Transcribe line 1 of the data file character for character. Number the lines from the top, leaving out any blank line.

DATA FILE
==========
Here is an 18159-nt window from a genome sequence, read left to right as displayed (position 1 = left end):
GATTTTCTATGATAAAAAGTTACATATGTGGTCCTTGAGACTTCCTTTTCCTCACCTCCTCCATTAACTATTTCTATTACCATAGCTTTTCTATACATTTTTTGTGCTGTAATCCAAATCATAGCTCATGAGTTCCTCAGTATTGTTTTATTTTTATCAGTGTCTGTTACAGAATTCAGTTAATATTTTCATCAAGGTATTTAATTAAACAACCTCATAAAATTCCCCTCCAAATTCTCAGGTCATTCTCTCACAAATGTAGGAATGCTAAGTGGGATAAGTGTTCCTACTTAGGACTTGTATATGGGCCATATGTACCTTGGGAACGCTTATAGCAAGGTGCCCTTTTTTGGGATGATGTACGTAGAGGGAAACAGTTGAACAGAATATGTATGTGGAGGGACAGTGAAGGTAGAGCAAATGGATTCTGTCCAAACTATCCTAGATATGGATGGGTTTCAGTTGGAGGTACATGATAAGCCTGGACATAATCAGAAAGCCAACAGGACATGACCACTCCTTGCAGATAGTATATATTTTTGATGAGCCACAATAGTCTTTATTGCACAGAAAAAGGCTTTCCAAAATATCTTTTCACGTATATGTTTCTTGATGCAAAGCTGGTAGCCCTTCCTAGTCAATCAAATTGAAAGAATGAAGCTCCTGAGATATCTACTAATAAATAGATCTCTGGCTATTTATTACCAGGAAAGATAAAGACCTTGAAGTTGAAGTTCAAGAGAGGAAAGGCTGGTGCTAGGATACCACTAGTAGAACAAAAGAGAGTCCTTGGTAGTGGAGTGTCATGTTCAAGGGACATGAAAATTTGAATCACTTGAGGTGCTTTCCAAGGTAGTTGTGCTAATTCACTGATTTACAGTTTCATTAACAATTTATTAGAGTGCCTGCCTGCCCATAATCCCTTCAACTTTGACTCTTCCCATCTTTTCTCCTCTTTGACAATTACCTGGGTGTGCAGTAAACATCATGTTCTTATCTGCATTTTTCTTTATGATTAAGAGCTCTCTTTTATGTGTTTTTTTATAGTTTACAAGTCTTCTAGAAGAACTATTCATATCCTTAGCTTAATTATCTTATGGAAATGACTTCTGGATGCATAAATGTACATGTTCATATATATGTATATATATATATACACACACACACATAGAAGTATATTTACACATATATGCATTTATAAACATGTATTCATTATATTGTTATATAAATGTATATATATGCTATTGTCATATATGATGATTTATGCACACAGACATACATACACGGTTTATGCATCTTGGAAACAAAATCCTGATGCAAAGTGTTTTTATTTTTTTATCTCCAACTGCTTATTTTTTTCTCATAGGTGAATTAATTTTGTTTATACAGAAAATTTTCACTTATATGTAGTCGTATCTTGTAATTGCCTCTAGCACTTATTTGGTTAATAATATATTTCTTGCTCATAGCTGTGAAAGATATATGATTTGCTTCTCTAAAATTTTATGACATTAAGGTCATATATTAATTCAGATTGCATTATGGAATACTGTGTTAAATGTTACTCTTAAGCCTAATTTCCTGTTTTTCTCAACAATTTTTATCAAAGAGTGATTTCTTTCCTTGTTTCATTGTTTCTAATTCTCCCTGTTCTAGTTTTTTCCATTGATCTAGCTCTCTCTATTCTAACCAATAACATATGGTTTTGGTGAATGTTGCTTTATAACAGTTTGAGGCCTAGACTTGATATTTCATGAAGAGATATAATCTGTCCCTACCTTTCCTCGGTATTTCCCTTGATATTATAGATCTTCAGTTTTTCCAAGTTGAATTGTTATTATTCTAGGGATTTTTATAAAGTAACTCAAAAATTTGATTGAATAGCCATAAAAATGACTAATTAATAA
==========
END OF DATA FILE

Here is an 18159-nt window from a genome sequence, read left to right as displayed (position 1 = left end):